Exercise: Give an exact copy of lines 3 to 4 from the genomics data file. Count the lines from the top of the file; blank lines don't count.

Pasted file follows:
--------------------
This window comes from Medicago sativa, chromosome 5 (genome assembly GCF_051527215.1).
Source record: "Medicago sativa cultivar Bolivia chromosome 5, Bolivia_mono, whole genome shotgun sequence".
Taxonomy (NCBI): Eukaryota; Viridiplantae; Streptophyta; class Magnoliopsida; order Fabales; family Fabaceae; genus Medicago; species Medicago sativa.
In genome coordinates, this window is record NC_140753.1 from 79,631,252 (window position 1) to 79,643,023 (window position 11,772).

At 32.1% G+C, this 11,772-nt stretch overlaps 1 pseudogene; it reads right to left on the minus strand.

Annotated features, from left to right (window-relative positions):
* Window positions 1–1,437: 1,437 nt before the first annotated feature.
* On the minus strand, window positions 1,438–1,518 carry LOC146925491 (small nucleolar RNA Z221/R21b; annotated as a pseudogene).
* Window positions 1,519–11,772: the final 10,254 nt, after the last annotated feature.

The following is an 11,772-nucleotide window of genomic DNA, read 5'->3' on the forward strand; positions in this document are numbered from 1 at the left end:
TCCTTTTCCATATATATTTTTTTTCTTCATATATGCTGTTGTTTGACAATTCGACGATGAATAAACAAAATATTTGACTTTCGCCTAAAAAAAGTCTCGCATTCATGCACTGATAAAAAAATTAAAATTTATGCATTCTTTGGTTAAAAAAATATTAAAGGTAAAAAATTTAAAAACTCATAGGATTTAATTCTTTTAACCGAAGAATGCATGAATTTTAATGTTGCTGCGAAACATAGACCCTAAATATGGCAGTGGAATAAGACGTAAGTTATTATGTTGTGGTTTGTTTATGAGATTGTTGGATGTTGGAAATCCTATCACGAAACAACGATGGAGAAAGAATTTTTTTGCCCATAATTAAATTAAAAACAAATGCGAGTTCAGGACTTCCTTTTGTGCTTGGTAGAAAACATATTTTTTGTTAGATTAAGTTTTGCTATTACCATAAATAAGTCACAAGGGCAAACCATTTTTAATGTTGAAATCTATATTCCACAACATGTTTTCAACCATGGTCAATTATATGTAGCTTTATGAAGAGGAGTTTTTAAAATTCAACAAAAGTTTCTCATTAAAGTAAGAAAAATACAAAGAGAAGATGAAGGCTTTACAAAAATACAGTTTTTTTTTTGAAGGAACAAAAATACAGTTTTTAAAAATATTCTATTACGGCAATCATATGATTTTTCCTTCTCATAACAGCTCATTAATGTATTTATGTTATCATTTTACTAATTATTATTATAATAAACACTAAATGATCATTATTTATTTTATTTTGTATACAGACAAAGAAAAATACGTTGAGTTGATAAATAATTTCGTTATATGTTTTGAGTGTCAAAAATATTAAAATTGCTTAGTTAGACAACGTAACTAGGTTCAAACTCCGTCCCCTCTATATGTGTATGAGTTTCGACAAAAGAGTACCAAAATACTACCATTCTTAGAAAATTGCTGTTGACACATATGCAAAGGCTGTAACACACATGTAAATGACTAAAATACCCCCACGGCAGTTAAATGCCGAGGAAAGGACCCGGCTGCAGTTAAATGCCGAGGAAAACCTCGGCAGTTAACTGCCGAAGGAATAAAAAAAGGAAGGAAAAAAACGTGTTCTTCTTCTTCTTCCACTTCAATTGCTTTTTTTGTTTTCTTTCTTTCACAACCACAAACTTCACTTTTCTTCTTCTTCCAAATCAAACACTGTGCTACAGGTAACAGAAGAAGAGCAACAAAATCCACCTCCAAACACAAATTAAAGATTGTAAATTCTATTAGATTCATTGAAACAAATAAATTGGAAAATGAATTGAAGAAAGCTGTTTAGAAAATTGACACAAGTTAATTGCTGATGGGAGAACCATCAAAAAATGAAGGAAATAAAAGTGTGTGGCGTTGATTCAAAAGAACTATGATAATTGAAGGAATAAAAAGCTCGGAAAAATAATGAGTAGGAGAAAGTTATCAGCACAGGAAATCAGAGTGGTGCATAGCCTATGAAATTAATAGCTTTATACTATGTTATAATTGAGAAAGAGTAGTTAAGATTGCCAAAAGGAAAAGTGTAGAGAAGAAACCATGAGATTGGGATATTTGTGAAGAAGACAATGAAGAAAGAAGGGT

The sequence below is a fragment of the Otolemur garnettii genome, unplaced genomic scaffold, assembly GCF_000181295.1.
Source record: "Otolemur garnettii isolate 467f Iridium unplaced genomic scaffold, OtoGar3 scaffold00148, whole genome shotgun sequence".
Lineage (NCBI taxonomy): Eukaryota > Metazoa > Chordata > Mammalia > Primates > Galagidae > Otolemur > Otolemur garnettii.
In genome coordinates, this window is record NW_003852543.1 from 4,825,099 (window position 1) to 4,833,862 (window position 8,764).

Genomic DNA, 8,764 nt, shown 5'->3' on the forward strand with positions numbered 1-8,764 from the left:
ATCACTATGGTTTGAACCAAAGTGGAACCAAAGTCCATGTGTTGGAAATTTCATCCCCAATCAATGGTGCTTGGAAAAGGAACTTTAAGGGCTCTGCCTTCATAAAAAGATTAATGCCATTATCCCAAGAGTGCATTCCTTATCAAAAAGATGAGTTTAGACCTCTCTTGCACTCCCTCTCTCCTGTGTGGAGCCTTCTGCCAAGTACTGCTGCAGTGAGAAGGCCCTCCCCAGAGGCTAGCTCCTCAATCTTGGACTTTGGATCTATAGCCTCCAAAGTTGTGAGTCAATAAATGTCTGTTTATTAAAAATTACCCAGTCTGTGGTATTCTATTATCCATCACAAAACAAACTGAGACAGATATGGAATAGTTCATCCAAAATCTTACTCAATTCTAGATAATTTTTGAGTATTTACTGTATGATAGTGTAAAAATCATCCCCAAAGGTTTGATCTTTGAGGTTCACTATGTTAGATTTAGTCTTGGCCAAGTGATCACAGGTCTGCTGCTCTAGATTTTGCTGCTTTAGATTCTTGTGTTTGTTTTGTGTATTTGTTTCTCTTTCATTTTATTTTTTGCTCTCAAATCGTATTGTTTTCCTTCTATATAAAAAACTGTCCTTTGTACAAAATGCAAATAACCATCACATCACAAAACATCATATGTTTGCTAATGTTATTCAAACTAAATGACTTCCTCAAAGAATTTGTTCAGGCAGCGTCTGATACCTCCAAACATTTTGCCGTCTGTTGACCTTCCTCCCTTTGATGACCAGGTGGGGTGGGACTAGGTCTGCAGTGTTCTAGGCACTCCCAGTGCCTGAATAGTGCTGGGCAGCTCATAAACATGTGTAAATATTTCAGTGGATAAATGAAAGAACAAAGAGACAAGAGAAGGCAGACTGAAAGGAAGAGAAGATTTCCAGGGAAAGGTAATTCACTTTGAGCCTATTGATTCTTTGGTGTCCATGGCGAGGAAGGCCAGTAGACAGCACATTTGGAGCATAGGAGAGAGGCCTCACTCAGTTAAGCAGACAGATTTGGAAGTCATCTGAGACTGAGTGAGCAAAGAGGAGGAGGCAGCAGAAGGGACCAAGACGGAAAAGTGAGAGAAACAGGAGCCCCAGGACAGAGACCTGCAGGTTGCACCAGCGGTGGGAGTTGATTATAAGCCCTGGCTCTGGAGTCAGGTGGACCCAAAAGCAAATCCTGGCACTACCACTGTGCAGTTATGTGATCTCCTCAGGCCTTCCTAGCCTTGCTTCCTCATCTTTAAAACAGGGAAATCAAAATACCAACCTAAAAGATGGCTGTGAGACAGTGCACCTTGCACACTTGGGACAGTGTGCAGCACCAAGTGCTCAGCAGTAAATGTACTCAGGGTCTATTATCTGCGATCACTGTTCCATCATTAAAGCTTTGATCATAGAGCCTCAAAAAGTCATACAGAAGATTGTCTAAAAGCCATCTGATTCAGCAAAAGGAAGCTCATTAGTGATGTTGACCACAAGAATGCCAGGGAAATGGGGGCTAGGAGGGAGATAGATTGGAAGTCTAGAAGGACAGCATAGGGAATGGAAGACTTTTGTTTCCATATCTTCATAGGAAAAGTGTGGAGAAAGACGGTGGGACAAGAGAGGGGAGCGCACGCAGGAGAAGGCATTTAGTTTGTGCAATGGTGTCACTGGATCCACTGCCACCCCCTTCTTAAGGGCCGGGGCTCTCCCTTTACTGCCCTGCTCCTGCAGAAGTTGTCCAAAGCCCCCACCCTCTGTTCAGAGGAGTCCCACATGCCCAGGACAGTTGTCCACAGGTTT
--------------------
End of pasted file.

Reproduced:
Taxonomy (NCBI): Eukaryota; Viridiplantae; Streptophyta; class Magnoliopsida; order Fabales; family Fabaceae; genus Medicago; species Medicago sativa.
In genome coordinates, this window is record NC_140753.1 from 79,631,252 (window position 1) to 79,643,023 (window position 11,772).